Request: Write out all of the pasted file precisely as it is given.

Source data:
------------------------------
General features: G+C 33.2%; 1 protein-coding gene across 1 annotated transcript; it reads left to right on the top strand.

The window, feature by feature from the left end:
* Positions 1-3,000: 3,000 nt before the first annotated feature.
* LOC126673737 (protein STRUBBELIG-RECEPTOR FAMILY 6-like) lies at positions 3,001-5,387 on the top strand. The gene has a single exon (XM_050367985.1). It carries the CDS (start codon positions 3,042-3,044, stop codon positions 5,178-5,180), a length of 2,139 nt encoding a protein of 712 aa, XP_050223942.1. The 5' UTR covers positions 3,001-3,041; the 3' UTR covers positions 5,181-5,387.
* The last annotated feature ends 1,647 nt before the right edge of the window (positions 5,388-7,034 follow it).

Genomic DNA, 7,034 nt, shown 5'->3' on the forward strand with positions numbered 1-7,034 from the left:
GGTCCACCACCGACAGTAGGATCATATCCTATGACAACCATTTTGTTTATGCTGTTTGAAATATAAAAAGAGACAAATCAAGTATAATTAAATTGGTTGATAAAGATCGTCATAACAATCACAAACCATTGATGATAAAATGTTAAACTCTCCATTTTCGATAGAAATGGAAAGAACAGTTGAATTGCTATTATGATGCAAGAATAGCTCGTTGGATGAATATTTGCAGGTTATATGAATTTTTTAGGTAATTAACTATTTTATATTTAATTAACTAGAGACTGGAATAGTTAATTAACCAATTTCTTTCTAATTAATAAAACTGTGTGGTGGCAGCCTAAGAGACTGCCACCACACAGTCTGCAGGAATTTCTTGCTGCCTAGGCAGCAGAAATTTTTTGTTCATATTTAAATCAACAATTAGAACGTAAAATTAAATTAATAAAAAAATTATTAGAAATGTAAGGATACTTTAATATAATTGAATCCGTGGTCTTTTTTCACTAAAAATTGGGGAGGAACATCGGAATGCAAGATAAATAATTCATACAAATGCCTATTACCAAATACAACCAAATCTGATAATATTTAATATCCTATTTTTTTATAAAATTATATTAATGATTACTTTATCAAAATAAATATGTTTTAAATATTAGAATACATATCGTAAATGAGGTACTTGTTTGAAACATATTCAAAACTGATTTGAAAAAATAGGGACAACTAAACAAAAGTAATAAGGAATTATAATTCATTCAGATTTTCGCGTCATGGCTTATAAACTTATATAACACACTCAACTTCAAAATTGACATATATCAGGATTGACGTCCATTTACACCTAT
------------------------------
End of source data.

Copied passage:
General features: G+C 33.2%; 1 protein-coding gene across 1 annotated transcript; it reads left to right on the top strand.

The window, feature by feature from the left end:
* Positions 1-3,000: 3,000 nt before the first annotated feature.
* LOC126673737 (protein STRUBBELIG-RECEPTOR FAMILY 6-like) lies at positions 3,001-5,387 on the top strand. The gene has a single exon (XM_050367985.1). It carries the CDS (start codon positions 3,042-3,044, stop codon positions 5,178-5,180), a length of 2,139 nt encoding a protein of 712 aa, XP_050223942.1. The 5' UTR covers positions 3,001-3,041; the 3' UTR covers positions 5,181-5,387.
* The last annotated feature ends 1,647 nt before the right edge of the window (positions 5,388-7,034 follow it).

Genomic DNA, 7,034 nt, shown 5'->3' on the forward strand with positions numbered 1-7,034 from the left:
GGTCCACCACCGACAGTAGGATCATATCCTATGACAACCATTTTGTTTATGCTGTTTGAAATATAAAAAGAGACAAATCAAGTATAATTAAATTGGTTGATAAAGATCGTCATAACAATCACAAACCATTGATGATAAAATGTTAAACTCTCCATTTTCGATAGAAATGGAAAGAACAGTTGAATTGCTATTATGATGCAAGAATAGCTCGTTGGATGAATATTTGCAGGTTATATGAATTTTTTAGGTAATTAACTATTTTATATTTAATTAACTAGAGACTGGAATAGTTAATTAACCAATTTCTTTCTAATTAATAAAACTGTGTGGTGGCAGCCTAAGAGACTGCCACCACACAGTCTGCAGGAATTTCTTGCTGCCTAGGCAGCAGAAATTTTTTGTTCATATTTAAATCAACAATTAGAACGTAAAATTAAATTAATAAAAAAATTATTAGAAATGTAAGGATACTTTAATATAATTGAATCCGTGGTCTTTTTTCACTAAAAATTGGGGAGGAACATCGGAATGCAAGATAAATAATTCATACAAATGCCTATTACCAAATACAACCAAATCTGATAATATTTAATATCCTATTTTTTTATAAAATTATATTAATGATTACTTTATCAAAATAAATATGTTTTAAATATTAGAATACATATCGTAAATGAGGTACTTGTTTGAAACATATTCAAAACTGATTTGAAAAAATAGGGACAACTAAACAAAAGTAATAAGGAATTATAATTCATTCAGATTTTCGCGTCATGGCTTATAAACTTATATAACACACTCAACTTCAAAATTGACATATATCAGGATTGACGTCCATTTACACCTAT